Gordon Onslow Ford, 90; Painter Depicted Mystical 'Inner Worlds'

Times Staff Writer

Gordon Onslow Ford, a visionary painter who searched for truth in the invisible, has died. He was 90.

Onslow Ford died Nov. 8 of complications from a stroke at his longtime home in the Northern California community of Inverness.

A dapper, diminutive artist of great charm and quiet confidence, Onslow Ford found his first muse in Surrealism, but his later work took a mystical approach that embraced Zen Buddhism and self-discovery. His signature paintings, mainly composed of circles, dots and lines, depict magical galaxies or landscapes of the mind. More than mere abstractions of the visible world, he conceived them as revelations of "inner worlds."

The images in his art were "more real to me than what I can see," he said in a Times interview in January 1993, when his work was on exhibit at the Frederick R. Weisman Museum at Pepperdine University. Unlike the Surrealists, who were inspired by dreams and irrational aspects of the unconscious, he was captivated by what he called "realities behind dreams." To paint a dream was to paint a memory, he said. By then, he preferred to look to the future, working spontaneously and conjuring "images we haven't seen before."

Onslow Ford was born in Wendover, England, on Dec. 26, 1912, into an artistic family that included his grandfather, sculptor Edward Onslow Ford, and his aunt, painter Enid Widdrington. He began drawing as a child but had a military education, at the Royal Naval College at Dartmouth. He served as a British Naval officer for several years and resigned in 1937 to pursue art.

The aspiring artist moved to Paris in 1937 and briefly studied with Modernist painter Fernand Leger, but he had little interest in painting the precisely orchestrated arrangements suggested by Leger. Onslow Ford was more in tune with Chilean Surrealist painter Roberto Matta, who became his friend and introduced him to other Surrealist artists, including Max Ernst and Yves Tanguy. Onslow Ford officially joined the group in 1938 and worked with them until 1944.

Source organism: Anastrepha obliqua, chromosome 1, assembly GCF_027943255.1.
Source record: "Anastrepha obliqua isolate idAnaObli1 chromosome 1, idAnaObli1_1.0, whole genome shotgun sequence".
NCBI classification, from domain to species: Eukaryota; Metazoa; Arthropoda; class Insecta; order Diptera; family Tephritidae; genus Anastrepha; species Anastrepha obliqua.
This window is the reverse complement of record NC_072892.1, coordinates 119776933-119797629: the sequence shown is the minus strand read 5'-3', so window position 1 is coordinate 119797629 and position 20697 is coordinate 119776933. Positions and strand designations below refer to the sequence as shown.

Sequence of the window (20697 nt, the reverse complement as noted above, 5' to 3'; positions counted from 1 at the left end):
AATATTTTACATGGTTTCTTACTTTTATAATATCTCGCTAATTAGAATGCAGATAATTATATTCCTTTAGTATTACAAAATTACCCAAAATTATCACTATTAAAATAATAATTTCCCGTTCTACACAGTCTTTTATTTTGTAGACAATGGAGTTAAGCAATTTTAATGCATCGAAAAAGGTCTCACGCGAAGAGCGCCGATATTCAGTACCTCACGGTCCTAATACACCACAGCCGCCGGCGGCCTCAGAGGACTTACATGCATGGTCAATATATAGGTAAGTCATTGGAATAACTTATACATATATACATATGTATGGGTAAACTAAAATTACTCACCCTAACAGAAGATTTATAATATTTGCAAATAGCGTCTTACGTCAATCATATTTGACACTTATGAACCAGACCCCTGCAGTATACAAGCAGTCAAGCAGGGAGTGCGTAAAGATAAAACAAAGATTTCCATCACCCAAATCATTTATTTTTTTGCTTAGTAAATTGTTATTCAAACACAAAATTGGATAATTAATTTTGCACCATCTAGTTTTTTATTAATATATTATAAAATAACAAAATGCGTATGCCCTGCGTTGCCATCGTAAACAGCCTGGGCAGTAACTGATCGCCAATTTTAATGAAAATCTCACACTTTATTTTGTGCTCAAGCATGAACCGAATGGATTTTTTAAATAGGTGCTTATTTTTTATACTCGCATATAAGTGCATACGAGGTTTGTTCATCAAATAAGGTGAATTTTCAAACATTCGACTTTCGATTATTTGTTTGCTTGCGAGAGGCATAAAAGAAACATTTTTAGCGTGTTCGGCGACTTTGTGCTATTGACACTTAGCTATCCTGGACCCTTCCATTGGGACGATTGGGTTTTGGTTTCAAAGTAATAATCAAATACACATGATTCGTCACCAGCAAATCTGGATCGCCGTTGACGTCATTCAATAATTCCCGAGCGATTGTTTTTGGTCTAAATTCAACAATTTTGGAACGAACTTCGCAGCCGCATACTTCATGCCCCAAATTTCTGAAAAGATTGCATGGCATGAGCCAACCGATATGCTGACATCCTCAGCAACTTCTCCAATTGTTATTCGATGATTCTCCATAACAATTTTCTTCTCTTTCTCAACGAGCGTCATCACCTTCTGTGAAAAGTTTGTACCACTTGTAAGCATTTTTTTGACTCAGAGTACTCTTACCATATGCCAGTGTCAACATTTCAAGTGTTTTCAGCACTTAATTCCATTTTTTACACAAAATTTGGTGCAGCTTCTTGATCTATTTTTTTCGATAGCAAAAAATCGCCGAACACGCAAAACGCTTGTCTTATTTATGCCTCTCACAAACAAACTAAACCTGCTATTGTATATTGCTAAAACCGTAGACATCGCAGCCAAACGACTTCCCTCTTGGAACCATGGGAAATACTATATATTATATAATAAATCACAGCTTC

But the artists scattered during World War II. Onslow Ford left Paris before the Nazi invasion and briefly returned to England. At the invitation of a European expatriate group in America, he went to New York in 1941 and lectured on Surrealism at the New School. While in New York, he met and married American writer Jacqueline Johnson.

Soon after their marriage, they went to Mexico to visit a friend, Surrealist painter Wolfgang Paalen, and stayed for six years. The Onslow Fords moved to the United States in 1947 and settled in the Bay Area. Gordon Onslow Ford became a citizen in 1952.

During his California years, Onslow Ford was best known as a member of a three-artist group called Dynaton -- named for the Greek word for possible. With Paalen and painter Lee Mullican, he began to seek a new direction in art. "Dynaton," a 1951 exhibition, launched what Onslow Ford called "a quest of the inner worlds."

He followed the quest in relative isolation. In 1957, he and his wife bought 400 acres of woodlands in Inverness, where he built his studio and home. Shortly thereafter, they donated most of the land to the Nature Conservancy to ensure its preservation. Jacqueline Johnson died in 1978.

Onslow Ford's work has been featured in exhibitions throughout Europe and the U.S. His paintings are also in the permanent collections of many museums, including the M.H. de Young Museum and the Museum of Modern Art in San Francisco, the Solomon R. Guggenheim Museum and the Whitney Museum of American Art in New York, the Tate Gallery in London and the Los Angeles County Museum of Art.

He is survived by his sister, Elizabeth Onslow Ford Rouslin, and nephew, Max Rouslin.

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